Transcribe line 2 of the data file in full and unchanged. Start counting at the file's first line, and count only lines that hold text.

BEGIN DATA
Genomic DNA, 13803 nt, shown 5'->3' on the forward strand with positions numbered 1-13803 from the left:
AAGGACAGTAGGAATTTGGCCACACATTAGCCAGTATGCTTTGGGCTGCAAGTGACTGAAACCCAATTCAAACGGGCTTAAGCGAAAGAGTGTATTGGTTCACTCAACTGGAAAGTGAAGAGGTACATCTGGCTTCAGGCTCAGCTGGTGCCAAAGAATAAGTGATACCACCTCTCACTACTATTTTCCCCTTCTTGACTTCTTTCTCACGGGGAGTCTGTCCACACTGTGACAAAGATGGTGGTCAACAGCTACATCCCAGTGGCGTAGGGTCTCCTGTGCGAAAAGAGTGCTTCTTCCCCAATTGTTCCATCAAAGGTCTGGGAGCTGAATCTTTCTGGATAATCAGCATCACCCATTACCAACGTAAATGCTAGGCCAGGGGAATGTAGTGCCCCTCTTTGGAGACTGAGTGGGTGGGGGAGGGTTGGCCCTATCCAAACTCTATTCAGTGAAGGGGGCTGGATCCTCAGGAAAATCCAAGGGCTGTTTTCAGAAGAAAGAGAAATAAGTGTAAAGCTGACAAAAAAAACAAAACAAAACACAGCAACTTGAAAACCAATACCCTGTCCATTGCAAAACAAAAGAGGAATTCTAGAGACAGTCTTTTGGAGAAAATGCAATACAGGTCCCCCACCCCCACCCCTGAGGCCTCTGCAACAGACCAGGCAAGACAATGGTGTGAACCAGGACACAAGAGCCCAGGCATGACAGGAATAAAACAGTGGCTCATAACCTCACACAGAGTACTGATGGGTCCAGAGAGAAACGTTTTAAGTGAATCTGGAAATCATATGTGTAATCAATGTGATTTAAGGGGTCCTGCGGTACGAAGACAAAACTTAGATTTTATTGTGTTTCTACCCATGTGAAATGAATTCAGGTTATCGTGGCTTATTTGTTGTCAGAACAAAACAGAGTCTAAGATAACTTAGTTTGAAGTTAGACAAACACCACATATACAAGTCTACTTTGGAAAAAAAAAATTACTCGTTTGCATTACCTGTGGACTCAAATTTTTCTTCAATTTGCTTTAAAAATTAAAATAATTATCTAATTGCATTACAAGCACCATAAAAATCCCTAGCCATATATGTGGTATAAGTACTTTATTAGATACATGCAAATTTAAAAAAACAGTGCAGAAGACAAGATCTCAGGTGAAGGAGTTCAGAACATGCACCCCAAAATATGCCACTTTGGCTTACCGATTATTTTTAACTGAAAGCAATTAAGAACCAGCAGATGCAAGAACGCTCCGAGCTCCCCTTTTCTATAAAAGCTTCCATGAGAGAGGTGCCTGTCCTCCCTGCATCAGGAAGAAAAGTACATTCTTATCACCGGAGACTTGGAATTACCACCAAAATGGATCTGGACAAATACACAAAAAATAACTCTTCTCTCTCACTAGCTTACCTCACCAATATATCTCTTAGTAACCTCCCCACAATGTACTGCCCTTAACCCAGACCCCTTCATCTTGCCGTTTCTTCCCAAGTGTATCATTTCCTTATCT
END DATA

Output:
AAGGACAGTAGGAATTTGGCCACACATTAGCCAGTATGCTTTGGGCTGCAAGTGACTGAAACCCAATTCAAACGGGCTTAAGCGAAAGAGTGTATTGGTTCACTCAACTGGAAAGTGAAGAGGTACATCTGGCTTCAGGCTCAGCTGGTGCCAAAGAATAAGTGATACCACCTCTCACTACTATTTTCCCCTTCTTGACTTCTTTCTCACGGGGAGTCTGTCCACACTGTGACAAAGATGGTGGTCAACAGCTACATCCCAGTGGCGTAGGGTCTCCTGTGCGAAAAGAGTGCTTCTTCCCCAATTGTTCCATCAAAGGTCTGGGAGCTGAATCTTTCTGGATAATCAGCATCACCCATTACCAACGTAAATGCTAGGCCAGGGGAATGTAGTGCCCCTCTTTGGAGACTGAGTGGGTGGGGGAGGGTTGGCCCTATCCAAACTCTATTCAGTGAAGGGGGCTGGATCCTCAGGAAAATCCAAGGGCTGTTTTCAGAAGAAAGAGAAATAAGTGTAAAGCTGACAAAAAAAACAAAACAAAACACAGCAACTTGAAAACCAATACCCTGTCCATTGCAAAACAAAAGAGGAATTCTAGAGACAGTCTTTTGGAGAAAATGCAATACAGGTCCCCCACCCCCACCCCTGAGGCCTCTGCAACAGACCAGGCAAGACAATGGTGTGAACCAGGACACAAGAGCCCAGGCATGACAGGAATAAAACAGTGGCTCATAACCTCACACAGAGTACTGATGGGTCCAGAGAGAAACGTTTTAAGTGAATCTGGAAATCATATGTGTAATCAATGTGATTTAAGGGGTCCTGCGGTACGAAGACAAAACTTAGATTTTATTGTGTTTCTACCCATGTGAAATGAATTCAGGTTATCGTGGCTTATTTGTTGTCAGAACAAAACAGAGTCTAAGATAACTTAGTTTGAAGTTAGACAAACACCACATATACAAGTCTACTTTGGAAAAAAAAAATTACTCGTTTGCATTACCTGTGGACTCAAATTTTTCTTCAATTTGCTTTAAAAATTAAAATAATTATCTAATTGCATTACAAGCACCATAAAAATCCCTAGCCATATATGTGGTATAAGTACTTTATTAGATACATGCAAATTTAAAAAAACAGTGCAGAAGACAAGATCTCAGGTGAAGGAGTTCAGAACATGCACCCCAAAATATGCCACTTTGGCTTACCGATTATTTTTAACTGAAAGCAATTAAGAACCAGCAGATGCAAGAACGCTCCGAGCTCCCCTTTTCTATAAAAGCTTCCATGAGAGAGGTGCCTGTCCTCCCTGCATCAGGAAGAAAAGTACATTCTTATCACCGGAGACTTGGAATTACCACCAAAATGGATCTGGACAAATACACAAAAAATAACTCTTCTCTCTCACTAGCTTACCTCACCAATATATCTCTTAGTAACCTCCCCACAATGTACTGCCCTTAACCCAGACCCCTTCATCTTGCCGTTTCTTCCCAAGTGTATCATTTCCTTATCT